Notre Dame valedictorian shares experiences, path to graduation
Kelli Smith | Friday, May 18, 2018
Senior Andrew Grose has always loved languages.
This love started in his hometown of Sheboygan, Wisconsin, where he trained for the national spelling bee as a middle schooler. After making it to the national stage twice, he discovered a passion within himself — studying language.
“The most I got out of that [spelling bee] experience was understanding how words come together to create a meaning that goes far beyond the language itself,” Grose said. “And so you can say I’m somebody who deals in that business primarily.”
And now, as the class of 2018’s valedictorian, Grose will be employing his love of language in a new way to give the Notre Dame valedictory address May 20 at the commencement ceremony.
A double major in pre-professional studies and Spanish, Grose will be graduating with an overall GPA of 3.997. He was also a member of the Glynn Family Honors Program, an early inductee into the Phi Beta Kappa Honor Society, a four-year member of the Dean’s List and has been the recipient of various service and pre-professional studies awards.
“I try not to think of [being valedictorian] as something that has a lot of pressure associated with it,” Grose said. “I think of it not so much as my telling my story, but rather an opportunity to tell the stories of other people I’ve engaged with over the past four years. They’ve been my voice, really.”
Grose said he was initially drawn to Notre Dame because it was the only school that advertised “a more social message” in terms of applying what was learned in the classroom.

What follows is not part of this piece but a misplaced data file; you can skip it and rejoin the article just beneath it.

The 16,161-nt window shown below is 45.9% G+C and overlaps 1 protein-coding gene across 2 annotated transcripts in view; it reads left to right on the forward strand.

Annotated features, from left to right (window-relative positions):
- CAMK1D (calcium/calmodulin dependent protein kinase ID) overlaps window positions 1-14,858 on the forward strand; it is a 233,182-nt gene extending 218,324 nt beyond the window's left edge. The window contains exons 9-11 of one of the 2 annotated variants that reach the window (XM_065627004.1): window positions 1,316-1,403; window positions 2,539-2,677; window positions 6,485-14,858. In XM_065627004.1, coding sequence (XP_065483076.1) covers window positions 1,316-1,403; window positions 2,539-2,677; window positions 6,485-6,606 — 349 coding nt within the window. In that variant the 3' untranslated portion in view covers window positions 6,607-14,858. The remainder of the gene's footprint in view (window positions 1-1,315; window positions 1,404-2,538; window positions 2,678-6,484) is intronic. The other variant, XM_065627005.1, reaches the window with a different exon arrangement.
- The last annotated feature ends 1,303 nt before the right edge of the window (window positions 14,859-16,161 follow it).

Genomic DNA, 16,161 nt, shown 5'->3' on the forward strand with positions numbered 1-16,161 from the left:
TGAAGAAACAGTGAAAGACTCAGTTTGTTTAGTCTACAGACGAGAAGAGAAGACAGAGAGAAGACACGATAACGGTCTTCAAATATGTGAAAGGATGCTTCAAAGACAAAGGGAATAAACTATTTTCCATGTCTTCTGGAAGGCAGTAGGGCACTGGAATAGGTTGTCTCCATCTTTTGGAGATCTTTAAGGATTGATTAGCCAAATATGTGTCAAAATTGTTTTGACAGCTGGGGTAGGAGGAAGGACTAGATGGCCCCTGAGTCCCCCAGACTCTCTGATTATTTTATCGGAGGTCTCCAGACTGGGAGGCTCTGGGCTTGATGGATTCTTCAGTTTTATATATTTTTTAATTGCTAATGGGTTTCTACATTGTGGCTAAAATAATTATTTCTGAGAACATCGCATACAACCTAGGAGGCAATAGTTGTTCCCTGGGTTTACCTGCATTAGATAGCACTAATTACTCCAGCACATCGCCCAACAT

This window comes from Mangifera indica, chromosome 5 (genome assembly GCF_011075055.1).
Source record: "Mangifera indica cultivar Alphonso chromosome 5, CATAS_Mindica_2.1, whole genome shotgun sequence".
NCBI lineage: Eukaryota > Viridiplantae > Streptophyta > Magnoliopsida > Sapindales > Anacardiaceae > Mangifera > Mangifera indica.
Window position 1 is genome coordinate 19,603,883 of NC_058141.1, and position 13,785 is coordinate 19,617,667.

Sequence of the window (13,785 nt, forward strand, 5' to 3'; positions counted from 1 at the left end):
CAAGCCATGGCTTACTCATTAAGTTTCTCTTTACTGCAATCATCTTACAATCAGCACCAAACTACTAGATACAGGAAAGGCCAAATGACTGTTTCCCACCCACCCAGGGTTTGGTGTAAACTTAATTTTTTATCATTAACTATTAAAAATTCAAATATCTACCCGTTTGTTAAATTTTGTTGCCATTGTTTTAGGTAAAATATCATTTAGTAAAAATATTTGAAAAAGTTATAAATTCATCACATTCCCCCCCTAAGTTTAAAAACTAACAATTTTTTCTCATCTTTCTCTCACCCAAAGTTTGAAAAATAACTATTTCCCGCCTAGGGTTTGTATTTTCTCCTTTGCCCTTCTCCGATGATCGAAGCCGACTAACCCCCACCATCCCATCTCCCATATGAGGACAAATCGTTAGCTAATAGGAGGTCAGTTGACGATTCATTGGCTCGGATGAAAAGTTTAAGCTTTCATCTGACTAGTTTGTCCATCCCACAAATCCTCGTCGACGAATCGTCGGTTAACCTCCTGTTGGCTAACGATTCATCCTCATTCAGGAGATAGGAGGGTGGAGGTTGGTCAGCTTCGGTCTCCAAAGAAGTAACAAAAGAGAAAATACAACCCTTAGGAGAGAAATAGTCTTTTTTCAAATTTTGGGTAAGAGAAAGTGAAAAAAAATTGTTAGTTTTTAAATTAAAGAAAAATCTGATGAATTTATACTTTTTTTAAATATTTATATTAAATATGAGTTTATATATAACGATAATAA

“Ultimately here at Notre Dame it’s not about simply learning information, it’s about how you apply that information to help the neighbor,” Grose said. “For me that’s — that can seem like a very simple statement, but it’s really not if you consider how committed to the concept of discipleship a school like Notre Dame really is.”
Though he wasn’t initially able to “find the dialogue” between his majors, Grose said his professors helped him re-define his educational experience and put both of his academic disciplines under the Notre Dame vision of education and social justice.
“I certainly would not have the stance that I have now on how medicine can be an agent for social change if I had not taken Spanish here,” he said. “Because that was where I really learned to apply all facets of my education, through the department of romance languages — it’s definitely I think one of the University’s best-kept secrets, if it is a secret.”
Grose was also a four-year member in the Marching Band drumline and two-year member in the Liturgical Choir.
Grose’s band experience, he said, was “unbelievable” and was the first activity that made him feel comfortable at Notre Dame.
“[Band] made me an ambassador for the University without even knowing what the University stood for,” Grose said. “It gave me more confidence in representing a place, a culture like Notre Dame’s. … It’s really cool to just see all of us going in defined directions, much more defined than we would’ve thought when we were having conversations about our education three years ago at this point.”
An enormous turning point in his college career, Grose said, was studying abroad in Toledo, Spain the summer after his sophomore year and doing a international summer service learning program in El Salvador the summer after his junior year.